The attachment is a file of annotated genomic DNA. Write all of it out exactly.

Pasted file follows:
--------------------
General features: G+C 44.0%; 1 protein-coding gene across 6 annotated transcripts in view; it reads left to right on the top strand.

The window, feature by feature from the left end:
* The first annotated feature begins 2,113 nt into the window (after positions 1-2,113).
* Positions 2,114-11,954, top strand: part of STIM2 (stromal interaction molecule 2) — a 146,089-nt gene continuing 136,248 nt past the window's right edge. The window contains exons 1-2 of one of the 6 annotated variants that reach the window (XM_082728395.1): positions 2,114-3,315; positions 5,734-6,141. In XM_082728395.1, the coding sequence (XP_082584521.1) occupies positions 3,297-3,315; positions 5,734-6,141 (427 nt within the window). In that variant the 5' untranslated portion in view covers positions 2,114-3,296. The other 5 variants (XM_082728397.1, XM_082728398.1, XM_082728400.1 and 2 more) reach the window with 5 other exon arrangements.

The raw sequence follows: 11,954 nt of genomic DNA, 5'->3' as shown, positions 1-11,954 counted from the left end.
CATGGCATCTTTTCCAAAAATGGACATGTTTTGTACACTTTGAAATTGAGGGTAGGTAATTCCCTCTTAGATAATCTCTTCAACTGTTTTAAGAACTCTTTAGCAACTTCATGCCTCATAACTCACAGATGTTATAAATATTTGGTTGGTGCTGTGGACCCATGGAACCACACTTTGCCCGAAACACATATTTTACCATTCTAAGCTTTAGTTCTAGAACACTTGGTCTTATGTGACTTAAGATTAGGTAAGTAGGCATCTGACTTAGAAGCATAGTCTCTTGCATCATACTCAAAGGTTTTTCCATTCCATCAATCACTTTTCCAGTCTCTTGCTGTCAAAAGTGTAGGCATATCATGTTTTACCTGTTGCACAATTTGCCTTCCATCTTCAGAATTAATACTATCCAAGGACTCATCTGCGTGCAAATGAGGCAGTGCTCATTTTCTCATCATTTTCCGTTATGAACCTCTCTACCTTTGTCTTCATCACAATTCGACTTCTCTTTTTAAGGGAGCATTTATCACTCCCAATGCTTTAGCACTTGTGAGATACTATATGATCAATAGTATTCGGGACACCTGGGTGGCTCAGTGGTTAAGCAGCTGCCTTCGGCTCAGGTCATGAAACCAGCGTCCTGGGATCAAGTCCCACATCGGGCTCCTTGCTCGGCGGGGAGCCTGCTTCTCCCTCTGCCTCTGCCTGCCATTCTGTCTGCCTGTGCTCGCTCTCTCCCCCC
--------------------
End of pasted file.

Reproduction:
General features: G+C 44.0%; 1 protein-coding gene across 6 annotated transcripts in view; it reads left to right on the top strand.

The window, feature by feature from the left end:
* The first annotated feature begins 2,113 nt into the window (after positions 1-2,113).
* Positions 2,114-11,954, top strand: part of STIM2 (stromal interaction molecule 2) — a 146,089-nt gene continuing 136,248 nt past the window's right edge. The window contains exons 1-2 of one of the 6 annotated variants that reach the window (XM_082728395.1): positions 2,114-3,315; positions 5,734-6,141. In XM_082728395.1, the coding sequence (XP_082584521.1) occupies positions 3,297-3,315; positions 5,734-6,141 (427 nt within the window). In that variant the 5' untranslated portion in view covers positions 2,114-3,296. The other 5 variants (XM_082728397.1, XM_082728398.1, XM_082728400.1 and 2 more) reach the window with 5 other exon arrangements.

The raw sequence follows: 11,954 nt of genomic DNA, 5'->3' as shown, positions 1-11,954 counted from the left end.
CATGGCATCTTTTCCAAAAATGGACATGTTTTGTACACTTTGAAATTGAGGGTAGGTAATTCCCTCTTAGATAATCTCTTCAACTGTTTTAAGAACTCTTTAGCAACTTCATGCCTCATAACTCACAGATGTTATAAATATTTGGTTGGTGCTGTGGACCCATGGAACCACACTTTGCCCGAAACACATATTTTACCATTCTAAGCTTTAGTTCTAGAACACTTGGTCTTATGTGACTTAAGATTAGGTAAGTAGGCATCTGACTTAGAAGCATAGTCTCTTGCATCATACTCAAAGGTTTTTCCATTCCATCAATCACTTTTCCAGTCTCTTGCTGTCAAAAGTGTAGGCATATCATGTTTTACCTGTTGCACAATTTGCCTTCCATCTTCAGAATTAATACTATCCAAGGACTCATCTGCGTGCAAATGAGGCAGTGCTCATTTTCTCATCATTTTCCGTTATGAACCTCTCTACCTTTGTCTTCATCACAATTCGACTTCTCTTTTTAAGGGAGCATTTATCACTCCCAATGCTTTAGCACTTGTGAGATACTATATGATCAATAGTATTCGGGACACCTGGGTGGCTCAGTGGTTAAGCAGCTGCCTTCGGCTCAGGTCATGAAACCAGCGTCCTGGGATCAAGTCCCACATCGGGCTCCTTGCTCGGCGGGGAGCCTGCTTCTCCCTCTGCCTCTGCCTGCCATTCTGTCTGCCTGTGCTCGCTCTCTCCCCCC